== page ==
A congressman whose district suffered the loss of dozens of people in the 9/11 terror attacks is criticizing a plan that would allow the Saudi Arabian government to decide who should be admitted to the U.S. “trusted traveler” program and bypass normal passport controls.

After all, as Rep. Frank Wolf., R-Va., pointed out, 15 of the 19 terrorists who hijacked airliners and killed nearly 3,000 people were from Saudi Arabia.

“I think you have radical Wahhabism in certain elements in Saudi Arabia, and I think to be more lenient there than in other places would be a mistake,” Wolf said. “There were 15 [hijackers] from that country, and there is a lot taking place in that region.

Wolf’s comments on the plan by Janet Napolitano’s Department of Homeland Security  were reported by The Investigative Project.

“Some of the people who went back to Saudi Arabia through Guantanamo – we find that they are in battlefields in Afghanistan or some other place, so I don’t think it’s a good idea,” Wolf said.

IPT reported that the move will allow the Saudi kingdom to have a direct role in vetting who is eligible for fast-track entry into the United States.

Napolitano announced the program a few weeks ago.

“I am proud of the bond between the United States and the kingdom of Saudi Arabia, and today’s meeting marks another major step forward in our partnership,” Napolitano said at the time. “By enhancing collaboration with the government of Saudi Arabia, we reaffirm our commitment to more effectively secure our two countries against evolving threats while facilitating legitimate trade and travel.”

Napolitano said she agreed with Saudi Interior Minister Mohammed bin Nayef to “an arrangement to begin implementation of U.S. Customs and Border Protection’s trusted traveler program, Global Entry, in Saudi Arabia.”

The program “streamlines the screening process at airports for trusted travelers, allowing customs authorities to focus on those travelers they know less about, in order to more effectively identify potential threats and keep our borders and country secure.”

The deal also includes an effort to “initiate discussions to establish a reciprocal program” that presumably would allow trusted Americans to enter Saudi Arabia with ease.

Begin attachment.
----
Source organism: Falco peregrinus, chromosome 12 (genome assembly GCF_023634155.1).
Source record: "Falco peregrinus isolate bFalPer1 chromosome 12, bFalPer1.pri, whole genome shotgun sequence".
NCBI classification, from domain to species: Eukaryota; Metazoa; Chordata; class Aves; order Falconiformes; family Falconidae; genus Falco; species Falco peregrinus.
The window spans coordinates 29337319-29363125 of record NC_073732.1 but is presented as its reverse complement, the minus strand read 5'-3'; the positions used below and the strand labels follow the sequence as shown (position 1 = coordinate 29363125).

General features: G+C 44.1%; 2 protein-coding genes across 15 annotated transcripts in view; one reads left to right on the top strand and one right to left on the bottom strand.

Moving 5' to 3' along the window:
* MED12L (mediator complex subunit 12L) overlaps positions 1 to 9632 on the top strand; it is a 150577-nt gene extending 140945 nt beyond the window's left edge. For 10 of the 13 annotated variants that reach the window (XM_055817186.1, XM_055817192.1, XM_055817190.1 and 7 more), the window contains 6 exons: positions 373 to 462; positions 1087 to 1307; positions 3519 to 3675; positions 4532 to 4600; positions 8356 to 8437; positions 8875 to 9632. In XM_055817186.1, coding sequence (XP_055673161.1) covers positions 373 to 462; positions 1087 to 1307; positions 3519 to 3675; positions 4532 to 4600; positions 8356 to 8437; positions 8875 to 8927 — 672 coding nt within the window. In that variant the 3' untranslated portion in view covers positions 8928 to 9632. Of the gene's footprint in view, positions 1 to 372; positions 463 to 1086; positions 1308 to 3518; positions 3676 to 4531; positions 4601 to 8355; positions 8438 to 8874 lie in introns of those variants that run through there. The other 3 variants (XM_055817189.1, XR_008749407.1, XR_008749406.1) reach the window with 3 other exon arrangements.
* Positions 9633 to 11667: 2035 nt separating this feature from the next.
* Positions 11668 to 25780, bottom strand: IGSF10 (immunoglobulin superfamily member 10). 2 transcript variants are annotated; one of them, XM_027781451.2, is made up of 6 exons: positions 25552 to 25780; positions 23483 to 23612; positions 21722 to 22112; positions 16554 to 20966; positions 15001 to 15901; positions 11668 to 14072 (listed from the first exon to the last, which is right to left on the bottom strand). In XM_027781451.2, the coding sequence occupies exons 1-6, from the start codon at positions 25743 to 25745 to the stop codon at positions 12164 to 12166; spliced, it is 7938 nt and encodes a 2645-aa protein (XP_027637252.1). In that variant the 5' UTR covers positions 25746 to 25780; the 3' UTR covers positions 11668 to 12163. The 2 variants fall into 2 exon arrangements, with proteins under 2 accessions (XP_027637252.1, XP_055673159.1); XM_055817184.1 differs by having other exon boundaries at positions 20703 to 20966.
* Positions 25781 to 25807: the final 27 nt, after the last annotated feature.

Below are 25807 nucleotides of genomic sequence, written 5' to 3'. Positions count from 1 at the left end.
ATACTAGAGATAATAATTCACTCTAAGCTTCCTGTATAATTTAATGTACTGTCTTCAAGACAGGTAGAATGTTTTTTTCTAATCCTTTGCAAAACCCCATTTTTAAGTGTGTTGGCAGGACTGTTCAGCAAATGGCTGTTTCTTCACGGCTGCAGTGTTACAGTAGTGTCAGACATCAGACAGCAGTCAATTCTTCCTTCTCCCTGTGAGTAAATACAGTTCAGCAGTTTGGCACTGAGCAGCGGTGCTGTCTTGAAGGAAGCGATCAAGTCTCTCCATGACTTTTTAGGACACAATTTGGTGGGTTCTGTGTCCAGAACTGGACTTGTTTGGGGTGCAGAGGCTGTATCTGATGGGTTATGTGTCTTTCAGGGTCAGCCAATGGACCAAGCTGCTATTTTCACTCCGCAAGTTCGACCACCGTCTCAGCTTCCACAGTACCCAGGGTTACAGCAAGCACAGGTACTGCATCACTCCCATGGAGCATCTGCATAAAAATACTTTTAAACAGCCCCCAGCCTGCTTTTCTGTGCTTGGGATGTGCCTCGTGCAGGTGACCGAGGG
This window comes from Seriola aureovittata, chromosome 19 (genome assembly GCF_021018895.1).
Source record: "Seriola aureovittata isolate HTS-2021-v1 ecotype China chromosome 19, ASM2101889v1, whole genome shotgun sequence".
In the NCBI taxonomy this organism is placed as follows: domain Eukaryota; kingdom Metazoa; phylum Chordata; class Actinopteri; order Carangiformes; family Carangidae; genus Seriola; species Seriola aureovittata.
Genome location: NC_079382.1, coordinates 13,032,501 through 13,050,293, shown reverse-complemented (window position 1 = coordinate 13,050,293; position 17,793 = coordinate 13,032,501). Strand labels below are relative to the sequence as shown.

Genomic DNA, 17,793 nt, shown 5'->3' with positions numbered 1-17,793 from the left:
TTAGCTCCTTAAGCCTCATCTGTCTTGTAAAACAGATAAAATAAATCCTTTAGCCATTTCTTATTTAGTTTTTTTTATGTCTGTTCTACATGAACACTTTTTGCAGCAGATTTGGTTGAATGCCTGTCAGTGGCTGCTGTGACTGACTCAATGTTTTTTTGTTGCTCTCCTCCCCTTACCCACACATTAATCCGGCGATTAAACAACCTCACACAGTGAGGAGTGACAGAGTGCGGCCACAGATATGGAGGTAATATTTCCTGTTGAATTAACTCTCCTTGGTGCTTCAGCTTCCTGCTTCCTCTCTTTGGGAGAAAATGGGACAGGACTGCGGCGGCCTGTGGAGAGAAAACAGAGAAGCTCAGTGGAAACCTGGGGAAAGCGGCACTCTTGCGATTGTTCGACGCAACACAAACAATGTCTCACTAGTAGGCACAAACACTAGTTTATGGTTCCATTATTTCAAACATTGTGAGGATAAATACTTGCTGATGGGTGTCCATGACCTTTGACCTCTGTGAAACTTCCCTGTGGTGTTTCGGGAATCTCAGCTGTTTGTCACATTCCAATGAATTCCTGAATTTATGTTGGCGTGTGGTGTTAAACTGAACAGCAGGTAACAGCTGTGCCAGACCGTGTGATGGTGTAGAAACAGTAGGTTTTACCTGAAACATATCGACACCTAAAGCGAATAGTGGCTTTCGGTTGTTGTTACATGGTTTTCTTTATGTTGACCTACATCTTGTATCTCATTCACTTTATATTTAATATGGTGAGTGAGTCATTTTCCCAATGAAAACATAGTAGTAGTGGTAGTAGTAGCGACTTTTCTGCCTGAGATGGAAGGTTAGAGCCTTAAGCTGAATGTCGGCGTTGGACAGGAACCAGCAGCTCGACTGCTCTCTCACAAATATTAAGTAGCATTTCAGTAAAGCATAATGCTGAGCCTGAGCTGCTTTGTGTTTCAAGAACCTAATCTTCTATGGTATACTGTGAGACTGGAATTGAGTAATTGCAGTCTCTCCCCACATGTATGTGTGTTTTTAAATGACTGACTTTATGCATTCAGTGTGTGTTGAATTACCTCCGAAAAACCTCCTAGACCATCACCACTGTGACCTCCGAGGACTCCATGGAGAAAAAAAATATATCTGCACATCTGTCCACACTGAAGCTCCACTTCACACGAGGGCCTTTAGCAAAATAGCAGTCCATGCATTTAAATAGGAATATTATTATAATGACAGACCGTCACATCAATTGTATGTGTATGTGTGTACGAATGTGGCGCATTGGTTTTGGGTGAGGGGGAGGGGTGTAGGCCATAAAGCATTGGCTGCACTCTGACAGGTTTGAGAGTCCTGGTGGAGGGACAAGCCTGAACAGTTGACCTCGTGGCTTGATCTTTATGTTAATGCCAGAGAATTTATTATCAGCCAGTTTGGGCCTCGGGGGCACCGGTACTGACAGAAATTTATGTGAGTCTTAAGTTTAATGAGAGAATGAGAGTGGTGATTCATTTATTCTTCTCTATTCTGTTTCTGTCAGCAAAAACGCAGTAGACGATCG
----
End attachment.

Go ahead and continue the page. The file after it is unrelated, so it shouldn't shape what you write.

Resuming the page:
IPT reported that questions were being raised about the move, since residents of friendly nations, including Germany and France, are not yet allowed in the program, and “a program for Israeli travelers was reached last May but has not been implemented.”

Travelers in the program will bypass ordinary Customs and Border Protection lines starting next year and enter the country after providing their passports and fingerprints at a kiosk.

Only people from Canada, Mexico, South Korea and the Netherlands currently enjoy the benefit.

Sharon Premoli, a 9/11 survivor who has sued the Saudis for allegedly helping finance the 9/11 terror attacks that killed nearly 3,000 Americans, told IPT that adding Saudi Arabia to the program “before a full vetting of the kingdom’s involvement in 9/11 is very unwise.”

She said, “We don’t know if what they tell us is correct. Why should we trust them?”

The IPT report noted the “trusted traveler” plan comes only some 36 months after Umar Farouk Abdulmutallab failed in his attempt to bomb a Detroit-bound jet in 2009, and Saudi Arabia subsequently was placed by U.S. officials on a list of nations whose travelers would face increased examination.

Sen. Bob Graham, D-Fla., is one with continuing questions.

He wrote: “Based on my experiences as the co-chair of the joint inquiry, and the evidence collected by the joint inquiry during the course of its investigation into the events of September 11, 2001, the information contained in the final report of the 9/11 Commission, and reports and published material I have reviewed, I am convinced that there was a direct line between at least some of the terrorists who carried out the September 11th attacks and the government of Saudi Arabia.”

Graham pointed out to IPT the U.S. has gone far out of its way to accommodate and please the Saudis, including arranging flights out of the U.S. for them when other air traffic was grounded following 9/11.

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